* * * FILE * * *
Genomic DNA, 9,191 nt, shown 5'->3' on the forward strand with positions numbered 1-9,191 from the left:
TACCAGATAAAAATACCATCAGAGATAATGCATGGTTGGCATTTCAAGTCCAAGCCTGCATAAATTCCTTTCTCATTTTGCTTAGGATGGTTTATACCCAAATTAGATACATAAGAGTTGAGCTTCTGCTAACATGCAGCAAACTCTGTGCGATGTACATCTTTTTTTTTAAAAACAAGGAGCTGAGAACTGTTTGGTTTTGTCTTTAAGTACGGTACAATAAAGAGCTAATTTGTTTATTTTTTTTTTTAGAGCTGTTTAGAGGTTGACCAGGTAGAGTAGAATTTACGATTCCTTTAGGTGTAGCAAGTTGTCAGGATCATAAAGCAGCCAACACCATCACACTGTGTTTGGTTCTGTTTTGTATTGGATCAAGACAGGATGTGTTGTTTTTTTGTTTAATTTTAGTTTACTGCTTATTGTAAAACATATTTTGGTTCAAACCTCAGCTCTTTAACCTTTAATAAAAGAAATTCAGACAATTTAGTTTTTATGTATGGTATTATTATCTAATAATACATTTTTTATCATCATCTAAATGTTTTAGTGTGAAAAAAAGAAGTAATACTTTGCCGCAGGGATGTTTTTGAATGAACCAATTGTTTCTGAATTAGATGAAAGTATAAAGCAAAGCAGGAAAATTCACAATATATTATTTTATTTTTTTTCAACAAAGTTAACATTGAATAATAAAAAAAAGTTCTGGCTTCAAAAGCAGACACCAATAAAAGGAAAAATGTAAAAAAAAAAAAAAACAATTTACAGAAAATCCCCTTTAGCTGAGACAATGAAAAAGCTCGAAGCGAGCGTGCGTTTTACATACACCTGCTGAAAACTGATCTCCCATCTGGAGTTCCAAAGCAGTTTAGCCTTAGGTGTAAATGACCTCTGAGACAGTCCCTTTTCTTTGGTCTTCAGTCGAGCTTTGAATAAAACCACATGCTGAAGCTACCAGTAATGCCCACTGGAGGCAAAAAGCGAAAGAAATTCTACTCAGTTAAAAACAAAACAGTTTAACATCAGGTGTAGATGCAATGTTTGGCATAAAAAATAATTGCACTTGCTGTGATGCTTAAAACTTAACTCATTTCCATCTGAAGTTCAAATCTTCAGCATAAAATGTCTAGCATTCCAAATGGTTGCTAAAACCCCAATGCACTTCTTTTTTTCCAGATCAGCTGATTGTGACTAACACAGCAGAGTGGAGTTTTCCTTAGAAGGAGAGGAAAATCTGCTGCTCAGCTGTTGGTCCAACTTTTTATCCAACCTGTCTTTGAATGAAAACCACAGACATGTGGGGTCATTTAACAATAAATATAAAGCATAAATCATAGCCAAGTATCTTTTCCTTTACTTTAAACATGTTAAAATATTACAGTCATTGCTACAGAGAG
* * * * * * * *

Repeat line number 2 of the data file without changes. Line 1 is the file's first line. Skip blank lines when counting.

TACCAGATAAAAATACCATCAGAGATAATGCATGGTTGGCATTTCAAGTCCAAGCCTGCATAAATTCCTTTCTCATTTTGCTTAGGATGGTTTATACCCAAATTAGATACATAAGAGTTGAGCTTCTGCTAACATGCAGCAAACTCTGTGCGATGTACATCTTTTTTTTTAAAAACAAGGAGCTGAGAACTGTTTGGTTTTGTCTTTAAGTACGGTACAATAAAGAGCTAATTTGTTTATTTTTTTTTTTAGAGCTGTTTAGAGGTTGACCAGGTAGAGTAGAATTTACGATTCCTTTAGGTGTAGCAAGTTGTCAGGATCATAAAGCAGCCAACACCATCACACTGTGTTTGGTTCTGTTTTGTATTGGATCAAGACAGGATGTGTTGTTTTTTTGTTTAATTTTAGTTTACTGCTTATTGTAAAACATATTTTGGTTCAAACCTCAGCTCTTTAACCTTTAATAAAAGAAATTCAGACAATTTAGTTTTTATGTATGGTATTATTATCTAATAATACATTTTTTATCATCATCTAAATGTTTTAGTGTGAAAAAAAGAAGTAATACTTTGCCGCAGGGATGTTTTTGAATGAACCAATTGTTTCTGAATTAGATGAAAGTATAAAGCAAAGCAGGAAAATTCACAATATATTATTTTATTTTTTTTCAACAAAGTTAACATTGAATAATAAAAAAAAGTTCTGGCTTCAAAAGCAGACACCAATAAAAGGAAAAATGTAAAAAAAAAAAAAAACAATTTACAGAAAATCCCCTTTAGCTGAGACAATGAAAAAGCTCGAAGCGAGCGTGCGTTTTACATACACCTGCTGAAAACTGATCTCCCATCTGGAGTTCCAAAGCAGTTTAGCCTTAGGTGTAAATGACCTCTGAGACAGTCCCTTTTCTTTGGTCTTCAGTCGAGCTTTGAATAAAACCACATGCTGAAGCTACCAGTAATGCCCACTGGAGGCAAAAAGCGAAAGAAATTCTACTCAGTTAAAAACAAAACAGTTTAACATCAGGTGTAGATGCAATGTTTGGCATAAAAAATAATTGCACTTGCTGTGATGCTTAAAACTTAACTCATTTCCATCTGAAGTTCAAATCTTCAGCATAAAATGTCTAGCATTCCAAATGGTTGCTAAAACCCCAATGCACTTCTTTTTTTCCAGATCAGCTGATTGTGACTAACACAGCAGAGTGGAGTTTTCCTTAGAAGGAGAGGAAAATCTGCTGCTCAGCTGTTGGTCCAACTTTTTATCCAACCTGTCTTTGAATGAAAACCACAGACATGTGGGGTCATTTAACAATAAATATAAAGCATAAATCATAGCCAAGTATCTTTTCCTTTACTTTAAACATGTTAAAATATTACAGTCATTGCTACAGAGAG